I think that this sociopath was destroyed by his parents (the parents should not have had children), creating twisted people (for society to contend with). His parents were horrible. When John's parents (probably the mother) sent a condolence letter to the victim's parents, I thought that took a lot of gall. If I knew that my son killed a child (and did other horrible things to this child), I would not send a condolence letter to the parents. My son would be jailed and I would accept the fact that I created this person, failed at my parenting him.


John Craig said...

Birdie --
No question Mr. and Mrs. Tessier should not have had children. Although there wasn't much about them in the article, I can't help but believe that the others had to have turned out pretty bad too.

Anonymous said...

What I have observed about sociopathic families is that they can downplay the havoc that one of their own wreaks in others' lives (or they just simply ignore the devastation). Years ago, I was told not to have much contact with my ex's relatives because he and his siblings came from the same set of parents, so there could be more like him. I've followed the advice, pretty much going no contact with all of them. If I see any of them in public, I'll be polite, but, I'm not maintaining a friendship with any of them.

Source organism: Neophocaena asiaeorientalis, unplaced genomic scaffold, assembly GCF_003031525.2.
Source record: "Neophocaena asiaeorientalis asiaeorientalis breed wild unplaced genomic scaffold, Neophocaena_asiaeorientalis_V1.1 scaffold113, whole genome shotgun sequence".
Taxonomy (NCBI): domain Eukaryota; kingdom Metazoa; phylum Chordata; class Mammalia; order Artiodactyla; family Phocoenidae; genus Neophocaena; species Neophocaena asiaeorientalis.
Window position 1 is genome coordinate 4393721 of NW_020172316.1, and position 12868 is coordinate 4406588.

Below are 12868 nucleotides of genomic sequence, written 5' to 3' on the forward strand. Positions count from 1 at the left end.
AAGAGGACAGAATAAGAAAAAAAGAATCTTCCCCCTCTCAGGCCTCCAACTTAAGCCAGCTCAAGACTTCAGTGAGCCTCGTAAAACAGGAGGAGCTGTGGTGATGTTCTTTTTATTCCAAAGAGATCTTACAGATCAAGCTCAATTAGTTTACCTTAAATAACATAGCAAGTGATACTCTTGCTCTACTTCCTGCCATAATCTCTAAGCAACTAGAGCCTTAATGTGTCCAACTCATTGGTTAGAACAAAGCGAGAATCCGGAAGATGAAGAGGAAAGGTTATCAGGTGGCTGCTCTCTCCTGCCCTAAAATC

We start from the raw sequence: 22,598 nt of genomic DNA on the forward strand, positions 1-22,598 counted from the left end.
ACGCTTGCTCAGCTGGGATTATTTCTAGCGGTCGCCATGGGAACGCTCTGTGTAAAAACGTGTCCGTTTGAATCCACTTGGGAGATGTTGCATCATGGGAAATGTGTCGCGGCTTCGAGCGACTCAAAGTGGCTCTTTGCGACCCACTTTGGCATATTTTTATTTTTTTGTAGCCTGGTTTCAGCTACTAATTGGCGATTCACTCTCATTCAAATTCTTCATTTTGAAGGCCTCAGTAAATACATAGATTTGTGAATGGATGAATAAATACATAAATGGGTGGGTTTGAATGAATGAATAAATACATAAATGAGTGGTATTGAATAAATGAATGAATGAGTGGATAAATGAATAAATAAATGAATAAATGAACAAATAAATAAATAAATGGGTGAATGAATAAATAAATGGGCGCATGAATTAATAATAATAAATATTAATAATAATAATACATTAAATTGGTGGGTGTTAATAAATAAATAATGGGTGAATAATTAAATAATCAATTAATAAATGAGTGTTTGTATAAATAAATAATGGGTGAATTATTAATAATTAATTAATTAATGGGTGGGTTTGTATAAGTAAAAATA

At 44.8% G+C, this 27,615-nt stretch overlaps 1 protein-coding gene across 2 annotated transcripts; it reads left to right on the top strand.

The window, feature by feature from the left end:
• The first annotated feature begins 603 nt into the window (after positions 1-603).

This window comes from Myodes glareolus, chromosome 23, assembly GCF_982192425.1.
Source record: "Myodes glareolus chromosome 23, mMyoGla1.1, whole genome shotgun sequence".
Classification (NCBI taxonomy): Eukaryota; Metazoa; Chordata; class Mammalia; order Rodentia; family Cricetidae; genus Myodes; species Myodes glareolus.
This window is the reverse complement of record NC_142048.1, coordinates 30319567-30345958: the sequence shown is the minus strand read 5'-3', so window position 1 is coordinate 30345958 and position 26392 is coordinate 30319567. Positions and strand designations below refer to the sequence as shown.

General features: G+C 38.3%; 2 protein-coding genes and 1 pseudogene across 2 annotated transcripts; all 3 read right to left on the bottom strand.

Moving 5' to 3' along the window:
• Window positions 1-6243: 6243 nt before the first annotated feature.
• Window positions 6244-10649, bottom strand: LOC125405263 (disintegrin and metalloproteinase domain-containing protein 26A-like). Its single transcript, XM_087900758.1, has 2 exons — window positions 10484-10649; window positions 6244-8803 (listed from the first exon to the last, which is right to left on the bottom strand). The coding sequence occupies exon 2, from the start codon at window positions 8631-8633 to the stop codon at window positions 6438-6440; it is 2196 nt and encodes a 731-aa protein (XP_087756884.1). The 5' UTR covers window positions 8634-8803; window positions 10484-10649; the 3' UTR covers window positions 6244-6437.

John Craig said...

Birdie --
Smart move. Although with most of the sociopaths I've known, I haven't known their families, I've seen enough to know that it does run in families.

I'd stay away too.

Anonymous said...

Would you say that being overly emotional is a sociopathic trait? I've noticed that sociopaths are always going on about feeling some emotion or other, and I somehow don't think it's necessarily faked. I'm still observing the sociopath I added on Facebook a while ago and he's forever going on about missing people, being angry, being annoyed, feeling excited, etc. He never seems to post anything purely objective, there's always some kind of emotion behind it. I've also noticed this in other people I suspect of being sociopaths (or at least narcissists).

There seems to be a common belief that sociopaths are emotionless, but I think that's mistaken. They lack empathy, but I don't think they're at all emotionless. In fact, I'd say emotion is what drives them to commit evil because it gives them a short-lived feeling of glee. I've never seen a phlegmatic sociopath. Far from being evil, I'd say phlegmatic people are the least likely of all to commit violence because they wouldn't get a thrill from it. Do you agree, John?

- Gethin

John Craig said...

Gethin --